My story starts back in 1999 when I went to the doctor for anxiety issues. My anxiety was situational – I had a very sick mother, had just started college and was in a not so great relationship. I guess since I was so young, short-term anti-anxiety medications were out of the question and I was given antidepressants. The problem with antidepressants is that if you are not clinically depressed (don’t have a chemical imbalance in your brain) then they can actually cause a chemical imbalance creating the very same issues they are meant to treat. I thought something was wrong, so I went to the person who was supposed to know- a psychiatrist. There, I was diagnosed with bipolar disorder. Let me reiterate here that I had no chemical imbalance to start with. So here begins my journey as a “crazy” person.
I was pumped so full of medicines that I didn’t need until basically I had become a zombie – barely able to function in daily life – and that just kept them filling me with more meds. I never questioned the doctors because I trusted them. Also, since the medication was causing the same symptoms that I was “supposed” to exhibit, I believed that they were correct. Maybe I was symptomatic, but through it all (hospital stays, the loss of my mother, a physically abusive husband) I was never suicidal. I just had “issues” and dealt with them accordingly by taking the medicine that I was prescribed – exactly as it was prescribed. However by 2005 I was separated from my husband, was halfway homeless, and still wasn’t over the death of my mother. A “perfect storm” was brewing. Add to that the addition of a new medication to my regimen that caused suicidal thoughts and BAM!
I purposely overdosed on said medication and spent the next 6 months of my life in the hospital. During that time I spent three an a half weeks in ICU. While in a medicated coma an NG tube was inserted for nutrition purposes and I was given a tracheotomy for life support. Apparently the NG tube was not inserted properly and my stomach was punctured, allowing the “liquid nutrition” to fill my abdomen for a week before it was discovered. I turned septic from infection, had double pneumonia, a lung collapsed, my kidneys and liver both failed and I developed MRSA. My family was advised to remove me from life support. However, since I was still legally married, the final decision rested with my ex and he refused to sign the papers to have me removed. I eventually began to get better. After the stomach perforation repair surgery, my abdomen was left wide open to allow the infection a way to get out. A wound vac was used. That is one feeling I will never forget and one that I pray I never have to experience again. I endured humiliating bed baths, respiratory therapists that would get angry with me when the tracheotomy tubes would loose suction and I felt as if I were suffocating, the inability to tell anyone anything because of the trach, and nurses who were so rude and disrespectful that my sister actually got one of them fired.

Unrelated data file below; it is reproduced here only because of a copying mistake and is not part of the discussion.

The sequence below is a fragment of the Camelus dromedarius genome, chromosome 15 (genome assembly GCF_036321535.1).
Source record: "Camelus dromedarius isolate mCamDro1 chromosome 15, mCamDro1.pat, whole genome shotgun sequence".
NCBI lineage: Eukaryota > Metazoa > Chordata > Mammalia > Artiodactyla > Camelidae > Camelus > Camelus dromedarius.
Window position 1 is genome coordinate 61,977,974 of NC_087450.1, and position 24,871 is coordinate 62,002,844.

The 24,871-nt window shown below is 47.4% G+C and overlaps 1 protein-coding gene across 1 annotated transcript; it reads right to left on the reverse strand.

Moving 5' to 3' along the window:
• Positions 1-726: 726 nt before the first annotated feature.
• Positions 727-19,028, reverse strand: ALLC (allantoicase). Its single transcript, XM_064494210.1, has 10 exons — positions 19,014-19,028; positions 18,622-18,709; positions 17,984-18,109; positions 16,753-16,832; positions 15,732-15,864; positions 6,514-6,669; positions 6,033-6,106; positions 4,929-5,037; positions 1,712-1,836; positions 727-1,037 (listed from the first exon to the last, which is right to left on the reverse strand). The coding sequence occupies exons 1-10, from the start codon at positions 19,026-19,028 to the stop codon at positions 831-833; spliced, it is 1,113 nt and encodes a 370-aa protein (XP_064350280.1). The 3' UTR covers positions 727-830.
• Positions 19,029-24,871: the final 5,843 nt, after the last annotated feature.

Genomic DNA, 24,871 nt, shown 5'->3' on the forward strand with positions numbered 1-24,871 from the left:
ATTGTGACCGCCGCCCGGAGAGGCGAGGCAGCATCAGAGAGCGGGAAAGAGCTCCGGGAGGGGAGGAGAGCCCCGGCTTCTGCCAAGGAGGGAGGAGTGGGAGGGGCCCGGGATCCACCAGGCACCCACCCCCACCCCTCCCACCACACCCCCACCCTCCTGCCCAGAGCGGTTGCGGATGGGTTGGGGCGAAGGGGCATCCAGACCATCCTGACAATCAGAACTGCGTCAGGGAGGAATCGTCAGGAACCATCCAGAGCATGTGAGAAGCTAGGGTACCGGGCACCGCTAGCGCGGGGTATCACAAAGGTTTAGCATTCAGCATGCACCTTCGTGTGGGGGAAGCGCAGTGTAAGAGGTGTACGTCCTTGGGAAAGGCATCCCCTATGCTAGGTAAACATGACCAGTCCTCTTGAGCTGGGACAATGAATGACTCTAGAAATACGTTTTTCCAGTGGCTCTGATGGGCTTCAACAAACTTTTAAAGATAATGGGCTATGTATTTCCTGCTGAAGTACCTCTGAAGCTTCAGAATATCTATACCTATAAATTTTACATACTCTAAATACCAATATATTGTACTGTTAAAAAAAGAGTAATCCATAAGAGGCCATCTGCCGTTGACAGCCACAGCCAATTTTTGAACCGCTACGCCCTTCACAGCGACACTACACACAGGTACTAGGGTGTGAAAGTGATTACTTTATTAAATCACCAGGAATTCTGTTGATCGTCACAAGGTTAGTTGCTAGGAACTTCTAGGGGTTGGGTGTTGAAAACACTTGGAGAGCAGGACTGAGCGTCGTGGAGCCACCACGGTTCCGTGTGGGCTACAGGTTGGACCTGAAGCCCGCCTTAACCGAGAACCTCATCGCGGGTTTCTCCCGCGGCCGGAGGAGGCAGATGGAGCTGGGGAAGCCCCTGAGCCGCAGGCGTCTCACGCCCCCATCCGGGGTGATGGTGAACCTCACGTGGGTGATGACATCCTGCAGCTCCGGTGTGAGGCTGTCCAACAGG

After the six months in the hospital, I spent another month in a rehabilitation hospital learning how to walk again. A 24 yr old amongst a sea of grey-haired people with broken hips. After that was a few months of home health nurses who came out every week to check on the open wound left where my belly button had been. It was about 3 inches in diameter. Eventually, skin grew back over it. Let me add in here that as soon as I was discharged from the hospital I quit taking all of the medications related to my “mental illness”. Funny thing that for a disease with no cure, I was perfectly fine. Turns out that it had been a misdiagnosis to start with. It wasn’t until recently that I started exhibiting anxiety issues again and started going to a great psychologist and psychiatrist. I now take medication for my anxiety, not for a problem that I don’t have.
My next surgery was in 2006 when a hernia developed where the open wound was. Since it was left completely open (the muscle wasn’t even closed back) the hernia was inevitable. That surgery was done by the same doctor who had done my gastric bypass in 2001 (I forgot to mention that, huh?). I think he was the only doctor I trusted at that point since I did extremely well with the bypass. After that, I continued to hurt in my stomach, but of course none of the doctors could find a reason for it. One doctor went as far as to say that there was absolutely no reason for my pain – it had to be in my head. He said that he could refer me to a psychiatrist or he could add me to the office’s list of drug-seekers. Needless to say I never went back there again.
In 2007 my ob/gyn found a cyst. I was told that it was an ovarian cyst. He tried to remove it using laparoscopy but said that he was unable to because of scar tissue. That was the first time I had heard any mention of scar tissue. He claimed to have removed what he could of it before closing me back up.
I had two other surgeries for “ovarian” cysts before finally being told that none of them had actually been attached to the ovary. They had all been free- floating cysts found amongst scar tissue. This was when it was explained to me that internal scar tissue is also known as adhesions – probably caused by the abdominal infection in 2005- and I apparently had a ton of them! During these last two surgeries, no adhesions were removed. I was told that it would have been too dangerous to even try.